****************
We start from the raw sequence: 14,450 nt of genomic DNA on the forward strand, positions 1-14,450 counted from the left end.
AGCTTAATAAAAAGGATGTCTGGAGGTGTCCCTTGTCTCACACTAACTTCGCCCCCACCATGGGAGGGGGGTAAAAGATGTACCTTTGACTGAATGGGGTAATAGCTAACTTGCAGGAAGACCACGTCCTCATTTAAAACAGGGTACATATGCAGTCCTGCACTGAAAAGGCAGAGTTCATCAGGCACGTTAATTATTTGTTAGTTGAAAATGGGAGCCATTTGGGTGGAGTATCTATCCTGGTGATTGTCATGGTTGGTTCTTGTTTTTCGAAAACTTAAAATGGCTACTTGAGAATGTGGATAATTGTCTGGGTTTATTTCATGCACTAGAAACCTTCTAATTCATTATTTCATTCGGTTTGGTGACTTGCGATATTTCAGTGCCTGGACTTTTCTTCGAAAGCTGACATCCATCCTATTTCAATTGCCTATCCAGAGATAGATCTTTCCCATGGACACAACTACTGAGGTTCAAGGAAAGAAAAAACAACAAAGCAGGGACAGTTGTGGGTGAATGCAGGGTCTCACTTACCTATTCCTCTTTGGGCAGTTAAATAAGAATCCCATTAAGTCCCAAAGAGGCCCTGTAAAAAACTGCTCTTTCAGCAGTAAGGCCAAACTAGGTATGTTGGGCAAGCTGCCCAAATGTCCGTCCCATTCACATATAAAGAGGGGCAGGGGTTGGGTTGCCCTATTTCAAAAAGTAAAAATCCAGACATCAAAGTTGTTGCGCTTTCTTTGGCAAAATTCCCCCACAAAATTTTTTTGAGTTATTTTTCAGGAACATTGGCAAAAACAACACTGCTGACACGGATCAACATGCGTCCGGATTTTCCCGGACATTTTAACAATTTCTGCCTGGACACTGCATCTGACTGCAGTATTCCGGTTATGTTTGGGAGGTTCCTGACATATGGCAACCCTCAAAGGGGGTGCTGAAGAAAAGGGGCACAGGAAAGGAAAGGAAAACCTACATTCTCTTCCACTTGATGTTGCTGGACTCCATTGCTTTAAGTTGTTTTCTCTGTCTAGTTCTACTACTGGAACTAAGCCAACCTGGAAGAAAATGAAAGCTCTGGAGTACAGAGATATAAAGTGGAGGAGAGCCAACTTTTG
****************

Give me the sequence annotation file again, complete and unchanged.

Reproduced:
We start from the raw sequence: 14,450 nt of genomic DNA on the forward strand, positions 1-14,450 counted from the left end.
AGCTTAATAAAAAGGATGTCTGGAGGTGTCCCTTGTCTCACACTAACTTCGCCCCCACCATGGGAGGGGGGTAAAAGATGTACCTTTGACTGAATGGGGTAATAGCTAACTTGCAGGAAGACCACGTCCTCATTTAAAACAGGGTACATATGCAGTCCTGCACTGAAAAGGCAGAGTTCATCAGGCACGTTAATTATTTGTTAGTTGAAAATGGGAGCCATTTGGGTGGAGTATCTATCCTGGTGATTGTCATGGTTGGTTCTTGTTTTTCGAAAACTTAAAATGGCTACTTGAGAATGTGGATAATTGTCTGGGTTTATTTCATGCACTAGAAACCTTCTAATTCATTATTTCATTCGGTTTGGTGACTTGCGATATTTCAGTGCCTGGACTTTTCTTCGAAAGCTGACATCCATCCTATTTCAATTGCCTATCCAGAGATAGATCTTTCCCATGGACACAACTACTGAGGTTCAAGGAAAGAAAAAACAACAAAGCAGGGACAGTTGTGGGTGAATGCAGGGTCTCACTTACCTATTCCTCTTTGGGCAGTTAAATAAGAATCCCATTAAGTCCCAAAGAGGCCCTGTAAAAAACTGCTCTTTCAGCAGTAAGGCCAAACTAGGTATGTTGGGCAAGCTGCCCAAATGTCCGTCCCATTCACATATAAAGAGGGGCAGGGGTTGGGTTGCCCTATTTCAAAAAGTAAAAATCCAGACATCAAAGTTGTTGCGCTTTCTTTGGCAAAATTCCCCCACAAAATTTTTTTGAGTTATTTTTCAGGAACATTGGCAAAAACAACACTGCTGACACGGATCAACATGCGTCCGGATTTTCCCGGACATTTTAACAATTTCTGCCTGGACACTGCATCTGACTGCAGTATTCCGGTTATGTTTGGGAGGTTCCTGACATATGGCAACCCTCAAAGGGGGTGCTGAAGAAAAGGGGCACAGGAAAGGAAAGGAAAACCTACATTCTCTTCCACTTGATGTTGCTGGACTCCATTGCTTTAAGTTGTTTTCTCTGTCTAGTTCTACTACTGGAACTAAGCCAACCTGGAAGAAAATGAAAGCTCTGGAGTACAGAGATATAAAGTGGAGGAGAGCCAACTTTTG